Tom Sandoval has broken his silence on the firings of Vanderpump Rules co-stars Stassi Schroeder, Kristen Doute, Max Boyens and Brett Caprioni, with whom Bravo severed ties earlier this month following resurfaced racist actions and comments.
Sandoval, who has been a part of Vanderpump Rules since its debut in 2013, told St. Louis' News 4 of the firings while visiting his hometown to help local bars and restaurants, "It's crazy. It definitely changes things and honestly, we're just going to have to wait and see what happens."
Bravo announced on June 9 that Sandoval's fellow original cast members, Schroeder and Doute, would not be welcomed back to the show after former SURver Faith Stowers, one of the only Black women to be featured on the show, recalled on an Instagram Live when the two women had called the police on her unjustly.
"There was this article on Daily Mail where there was an African American lady," Stowers said at the time. "It was a weird photo, so she looked very light-skinned and had these different, weird tattoos. They showcased her, and I guess this woman was robbing people. And they called the cops and said it was me. This is like, a true story. I heard this from actually Stassi during an interview."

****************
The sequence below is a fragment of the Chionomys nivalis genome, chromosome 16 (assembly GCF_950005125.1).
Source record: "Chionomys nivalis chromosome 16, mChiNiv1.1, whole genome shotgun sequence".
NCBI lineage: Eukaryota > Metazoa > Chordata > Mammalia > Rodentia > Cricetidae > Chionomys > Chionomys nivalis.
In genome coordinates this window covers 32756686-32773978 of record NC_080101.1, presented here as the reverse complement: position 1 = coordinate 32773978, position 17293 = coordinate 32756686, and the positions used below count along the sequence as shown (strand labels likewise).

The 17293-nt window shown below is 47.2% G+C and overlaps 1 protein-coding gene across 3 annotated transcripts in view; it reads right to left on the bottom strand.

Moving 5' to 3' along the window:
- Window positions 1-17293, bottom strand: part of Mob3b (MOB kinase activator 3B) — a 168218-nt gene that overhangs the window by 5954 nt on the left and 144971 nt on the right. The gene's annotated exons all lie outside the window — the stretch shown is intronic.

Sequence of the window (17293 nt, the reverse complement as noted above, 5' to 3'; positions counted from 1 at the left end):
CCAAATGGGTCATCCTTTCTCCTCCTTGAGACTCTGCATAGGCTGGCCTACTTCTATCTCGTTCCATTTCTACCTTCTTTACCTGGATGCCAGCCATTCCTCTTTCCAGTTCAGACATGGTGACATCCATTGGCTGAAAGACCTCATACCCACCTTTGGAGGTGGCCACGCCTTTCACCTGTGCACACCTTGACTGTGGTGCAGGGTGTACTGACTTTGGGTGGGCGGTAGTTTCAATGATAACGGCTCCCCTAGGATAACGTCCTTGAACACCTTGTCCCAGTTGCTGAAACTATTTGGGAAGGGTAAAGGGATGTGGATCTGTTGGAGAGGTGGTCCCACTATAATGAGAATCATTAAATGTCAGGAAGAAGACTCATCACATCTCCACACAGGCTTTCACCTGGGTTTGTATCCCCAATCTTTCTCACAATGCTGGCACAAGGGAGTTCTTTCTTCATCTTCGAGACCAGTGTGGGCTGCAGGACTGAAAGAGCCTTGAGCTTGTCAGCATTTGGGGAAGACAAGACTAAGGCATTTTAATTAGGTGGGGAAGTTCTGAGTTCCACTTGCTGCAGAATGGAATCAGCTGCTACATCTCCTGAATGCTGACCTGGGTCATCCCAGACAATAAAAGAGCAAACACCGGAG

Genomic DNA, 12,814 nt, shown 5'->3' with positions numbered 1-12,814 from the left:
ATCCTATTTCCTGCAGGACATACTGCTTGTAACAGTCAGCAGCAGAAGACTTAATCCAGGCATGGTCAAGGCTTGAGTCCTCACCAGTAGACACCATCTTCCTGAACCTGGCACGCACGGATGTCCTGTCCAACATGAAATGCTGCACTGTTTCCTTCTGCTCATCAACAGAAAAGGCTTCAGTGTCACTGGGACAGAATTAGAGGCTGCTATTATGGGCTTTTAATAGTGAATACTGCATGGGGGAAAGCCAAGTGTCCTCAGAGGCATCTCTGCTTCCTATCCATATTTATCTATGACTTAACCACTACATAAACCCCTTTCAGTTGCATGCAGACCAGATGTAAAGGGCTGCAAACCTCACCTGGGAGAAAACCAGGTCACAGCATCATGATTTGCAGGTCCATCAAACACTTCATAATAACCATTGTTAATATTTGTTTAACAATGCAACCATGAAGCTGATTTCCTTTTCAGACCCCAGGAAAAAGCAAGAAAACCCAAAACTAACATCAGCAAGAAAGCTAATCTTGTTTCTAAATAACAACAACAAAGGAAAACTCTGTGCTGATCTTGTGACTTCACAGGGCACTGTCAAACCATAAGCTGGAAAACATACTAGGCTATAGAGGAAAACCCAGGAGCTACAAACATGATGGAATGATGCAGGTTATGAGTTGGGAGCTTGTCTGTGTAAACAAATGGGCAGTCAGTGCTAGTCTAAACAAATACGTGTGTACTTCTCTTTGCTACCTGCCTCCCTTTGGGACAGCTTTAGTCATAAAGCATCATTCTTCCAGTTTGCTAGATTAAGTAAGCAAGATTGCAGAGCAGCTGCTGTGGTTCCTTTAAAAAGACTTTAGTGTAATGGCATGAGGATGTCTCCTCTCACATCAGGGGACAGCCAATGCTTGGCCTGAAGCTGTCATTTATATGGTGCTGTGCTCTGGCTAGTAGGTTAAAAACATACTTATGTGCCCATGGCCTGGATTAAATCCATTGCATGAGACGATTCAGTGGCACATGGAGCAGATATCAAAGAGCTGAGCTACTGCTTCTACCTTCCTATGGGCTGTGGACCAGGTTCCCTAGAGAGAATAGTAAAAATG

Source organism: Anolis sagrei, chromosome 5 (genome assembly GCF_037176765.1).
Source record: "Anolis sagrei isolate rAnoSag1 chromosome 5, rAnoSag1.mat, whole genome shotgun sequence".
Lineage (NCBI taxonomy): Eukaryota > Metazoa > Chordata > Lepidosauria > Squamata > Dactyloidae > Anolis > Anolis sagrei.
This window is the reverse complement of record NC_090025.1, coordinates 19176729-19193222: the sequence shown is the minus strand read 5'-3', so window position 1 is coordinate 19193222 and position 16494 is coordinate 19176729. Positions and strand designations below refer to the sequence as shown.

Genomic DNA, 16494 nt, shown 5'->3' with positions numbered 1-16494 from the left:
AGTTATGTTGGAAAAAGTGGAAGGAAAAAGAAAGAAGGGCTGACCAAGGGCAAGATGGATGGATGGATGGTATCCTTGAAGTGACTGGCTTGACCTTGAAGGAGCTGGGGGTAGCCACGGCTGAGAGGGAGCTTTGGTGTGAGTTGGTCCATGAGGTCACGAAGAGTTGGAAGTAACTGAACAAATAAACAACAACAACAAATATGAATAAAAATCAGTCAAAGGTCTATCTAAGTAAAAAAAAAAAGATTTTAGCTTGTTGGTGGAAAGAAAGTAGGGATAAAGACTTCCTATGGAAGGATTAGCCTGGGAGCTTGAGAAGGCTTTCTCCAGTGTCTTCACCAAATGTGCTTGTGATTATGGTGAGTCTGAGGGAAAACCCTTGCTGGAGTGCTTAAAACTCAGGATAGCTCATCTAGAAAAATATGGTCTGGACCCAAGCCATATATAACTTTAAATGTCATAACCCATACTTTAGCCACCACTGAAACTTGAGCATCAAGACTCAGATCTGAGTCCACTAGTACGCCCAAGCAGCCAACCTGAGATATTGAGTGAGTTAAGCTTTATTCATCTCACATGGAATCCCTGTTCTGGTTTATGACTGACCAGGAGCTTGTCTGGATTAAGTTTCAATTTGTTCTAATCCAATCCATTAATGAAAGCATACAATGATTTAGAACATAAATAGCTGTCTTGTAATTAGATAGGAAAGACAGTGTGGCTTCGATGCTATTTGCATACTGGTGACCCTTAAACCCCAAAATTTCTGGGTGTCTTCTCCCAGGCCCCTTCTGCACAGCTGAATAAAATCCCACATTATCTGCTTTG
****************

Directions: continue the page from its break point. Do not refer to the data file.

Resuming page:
Schroeder confessed to calling the police on Stowers during a 2018 appearance on the Bitch Bible podcast. Doute also tweeted a link to the article at the time with the note, "Hey tweeties, doesn't this ex #pumprules thief look familiar? someone put her on mtv & gave her a platform for press. I didn't wanna go there, but I'm going there."
Both women apologized after their actions resurfaced in light of the ongoing Black Lives Matter protests, with Schroeder saying she had "grown significantly" since that time and was "filled with remorse and regret" for the hurt she caused. She added that what she had done two years prior was "wrong," and that she would continue to "look closer at myself and my actions — to take the time to listen, to learn, and to take accountability for my own privilege."
Doute, meanwhile, wrote she had been "taking some time to really process what I've been seeing, feeling and learning" amid the recent protests sparked by the death of George Floyd in Minneapolis police custody. Adding that her actions were "not racially driven," Doute said she is now "completely aware of how my privilege blinded me from the reality of law enforcement's treatment of the black community, and how dangerous my actions could have been to her. It was never my intention to add to the injustice and imbalance." She concluded with a promise to "do better," adding she was "ashamed, embarrassed, and incredibly sorry."